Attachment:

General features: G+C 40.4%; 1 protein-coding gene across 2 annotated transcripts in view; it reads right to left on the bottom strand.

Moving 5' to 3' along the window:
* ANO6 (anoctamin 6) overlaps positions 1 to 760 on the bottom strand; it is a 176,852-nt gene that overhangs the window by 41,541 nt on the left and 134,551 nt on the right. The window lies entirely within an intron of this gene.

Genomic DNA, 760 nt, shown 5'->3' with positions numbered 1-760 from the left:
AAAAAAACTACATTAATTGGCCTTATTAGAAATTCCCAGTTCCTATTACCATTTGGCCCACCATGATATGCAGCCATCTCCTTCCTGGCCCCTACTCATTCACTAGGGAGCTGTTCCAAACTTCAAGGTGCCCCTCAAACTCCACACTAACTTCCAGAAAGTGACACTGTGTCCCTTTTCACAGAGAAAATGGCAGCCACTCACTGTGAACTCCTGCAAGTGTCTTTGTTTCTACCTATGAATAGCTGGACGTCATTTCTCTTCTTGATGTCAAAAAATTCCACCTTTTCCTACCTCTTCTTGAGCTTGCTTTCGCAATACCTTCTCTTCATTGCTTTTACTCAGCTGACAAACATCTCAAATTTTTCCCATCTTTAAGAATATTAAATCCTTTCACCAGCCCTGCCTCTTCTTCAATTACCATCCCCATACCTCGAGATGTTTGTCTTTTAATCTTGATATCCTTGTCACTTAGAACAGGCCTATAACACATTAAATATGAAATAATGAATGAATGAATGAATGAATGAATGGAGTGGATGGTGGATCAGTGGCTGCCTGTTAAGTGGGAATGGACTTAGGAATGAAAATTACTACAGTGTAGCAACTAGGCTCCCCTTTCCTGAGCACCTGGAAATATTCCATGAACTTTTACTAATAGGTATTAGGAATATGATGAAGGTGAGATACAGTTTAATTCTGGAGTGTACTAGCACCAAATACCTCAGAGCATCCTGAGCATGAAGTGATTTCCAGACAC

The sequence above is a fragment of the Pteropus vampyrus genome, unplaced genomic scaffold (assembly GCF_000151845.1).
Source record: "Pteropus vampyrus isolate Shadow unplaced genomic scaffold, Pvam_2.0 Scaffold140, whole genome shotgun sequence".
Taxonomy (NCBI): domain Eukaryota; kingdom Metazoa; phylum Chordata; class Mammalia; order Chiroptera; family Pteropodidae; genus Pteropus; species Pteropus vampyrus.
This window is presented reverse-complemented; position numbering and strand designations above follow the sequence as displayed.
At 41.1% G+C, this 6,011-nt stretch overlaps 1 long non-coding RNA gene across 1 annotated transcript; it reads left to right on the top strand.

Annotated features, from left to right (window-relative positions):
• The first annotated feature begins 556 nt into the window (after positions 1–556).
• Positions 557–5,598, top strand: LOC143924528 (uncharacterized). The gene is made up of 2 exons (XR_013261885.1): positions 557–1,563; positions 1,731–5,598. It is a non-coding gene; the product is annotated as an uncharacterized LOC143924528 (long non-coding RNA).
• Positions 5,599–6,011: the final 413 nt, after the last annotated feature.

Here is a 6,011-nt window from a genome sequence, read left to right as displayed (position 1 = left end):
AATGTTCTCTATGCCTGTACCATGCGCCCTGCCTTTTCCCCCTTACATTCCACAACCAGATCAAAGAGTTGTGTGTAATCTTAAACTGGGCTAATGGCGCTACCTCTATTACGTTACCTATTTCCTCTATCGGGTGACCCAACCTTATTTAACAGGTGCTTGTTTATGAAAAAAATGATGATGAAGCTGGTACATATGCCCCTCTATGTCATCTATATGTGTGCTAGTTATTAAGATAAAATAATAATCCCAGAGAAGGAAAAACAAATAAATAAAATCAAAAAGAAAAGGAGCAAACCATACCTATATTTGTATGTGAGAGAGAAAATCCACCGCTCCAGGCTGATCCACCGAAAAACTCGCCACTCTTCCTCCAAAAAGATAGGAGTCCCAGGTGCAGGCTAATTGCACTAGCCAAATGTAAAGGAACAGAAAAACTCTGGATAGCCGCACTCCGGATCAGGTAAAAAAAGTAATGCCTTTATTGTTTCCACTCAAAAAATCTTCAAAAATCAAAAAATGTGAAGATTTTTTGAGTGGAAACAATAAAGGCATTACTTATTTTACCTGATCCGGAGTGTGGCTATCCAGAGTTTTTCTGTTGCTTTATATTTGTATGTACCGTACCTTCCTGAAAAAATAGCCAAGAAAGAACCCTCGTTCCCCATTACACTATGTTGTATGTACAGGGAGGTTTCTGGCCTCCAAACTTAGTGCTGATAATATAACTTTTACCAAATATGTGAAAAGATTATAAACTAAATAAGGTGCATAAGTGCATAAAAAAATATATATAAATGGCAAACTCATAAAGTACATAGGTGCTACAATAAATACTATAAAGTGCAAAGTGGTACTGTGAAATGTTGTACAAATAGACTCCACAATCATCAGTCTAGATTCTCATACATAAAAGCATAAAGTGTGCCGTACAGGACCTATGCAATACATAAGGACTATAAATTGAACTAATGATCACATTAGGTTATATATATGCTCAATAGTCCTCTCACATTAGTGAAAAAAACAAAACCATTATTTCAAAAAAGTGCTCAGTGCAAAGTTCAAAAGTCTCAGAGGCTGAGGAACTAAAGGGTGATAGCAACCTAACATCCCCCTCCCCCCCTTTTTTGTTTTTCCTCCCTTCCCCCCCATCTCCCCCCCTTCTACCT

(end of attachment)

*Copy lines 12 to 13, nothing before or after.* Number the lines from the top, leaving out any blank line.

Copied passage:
• The first annotated feature begins 556 nt into the window (after positions 1–556).
• Positions 557–5,598, top strand: LOC143924528 (uncharacterized). The gene is made up of 2 exons (XR_013261885.1): positions 557–1,563; positions 1,731–5,598. It is a non-coding gene; the product is annotated as an uncharacterized LOC143924528 (long non-coding RNA).